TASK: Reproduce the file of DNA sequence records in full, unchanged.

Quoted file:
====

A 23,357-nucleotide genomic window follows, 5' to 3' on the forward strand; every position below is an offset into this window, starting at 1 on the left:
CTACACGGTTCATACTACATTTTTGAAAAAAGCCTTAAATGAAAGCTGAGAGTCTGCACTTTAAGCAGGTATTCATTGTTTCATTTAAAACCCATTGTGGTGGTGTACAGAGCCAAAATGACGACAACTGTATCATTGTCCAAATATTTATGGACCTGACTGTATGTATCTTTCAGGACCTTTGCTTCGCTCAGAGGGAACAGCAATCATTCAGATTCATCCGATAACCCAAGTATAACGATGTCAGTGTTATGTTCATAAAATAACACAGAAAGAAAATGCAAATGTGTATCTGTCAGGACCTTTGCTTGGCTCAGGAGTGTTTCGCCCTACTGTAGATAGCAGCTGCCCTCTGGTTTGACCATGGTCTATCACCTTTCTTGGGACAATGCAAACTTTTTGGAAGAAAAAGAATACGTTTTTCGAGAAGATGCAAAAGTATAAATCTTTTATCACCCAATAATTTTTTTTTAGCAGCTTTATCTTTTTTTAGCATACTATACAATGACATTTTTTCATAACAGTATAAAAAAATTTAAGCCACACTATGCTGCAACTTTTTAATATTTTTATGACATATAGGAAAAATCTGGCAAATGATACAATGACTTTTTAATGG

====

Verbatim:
A 23,357-nucleotide genomic window follows, 5' to 3' on the forward strand; every position below is an offset into this window, starting at 1 on the left:
CTACACGGTTCATACTACATTTTTGAAAAAAGCCTTAAATGAAAGCTGAGAGTCTGCACTTTAAGCAGGTATTCATTGTTTCATTTAAAACCCATTGTGGTGGTGTACAGAGCCAAAATGACGACAACTGTATCATTGTCCAAATATTTATGGACCTGACTGTATGTATCTTTCAGGACCTTTGCTTCGCTCAGAGGGAACAGCAATCATTCAGATTCATCCGATAACCCAAGTATAACGATGTCAGTGTTATGTTCATAAAATAACACAGAAAGAAAATGCAAATGTGTATCTGTCAGGACCTTTGCTTGGCTCAGGAGTGTTTCGCCCTACTGTAGATAGCAGCTGCCCTCTGGTTTGACCATGGTCTATCACCTTTCTTGGGACAATGCAAACTTTTTGGAAGAAAAAGAATACGTTTTTCGAGAAGATGCAAAAGTATAAATCTTTTATCACCCAATAATTTTTTTTTAGCAGCTTTATCTTTTTTTAGCATACTATACAATGACATTTTTTCATAACAGTATAAAAAAATTTAAGCCACACTATGCTGCAACTTTTTAATATTTTTATGACATATAGGAAAAATCTGGCAAATGATACAATGACTTTTTAATGG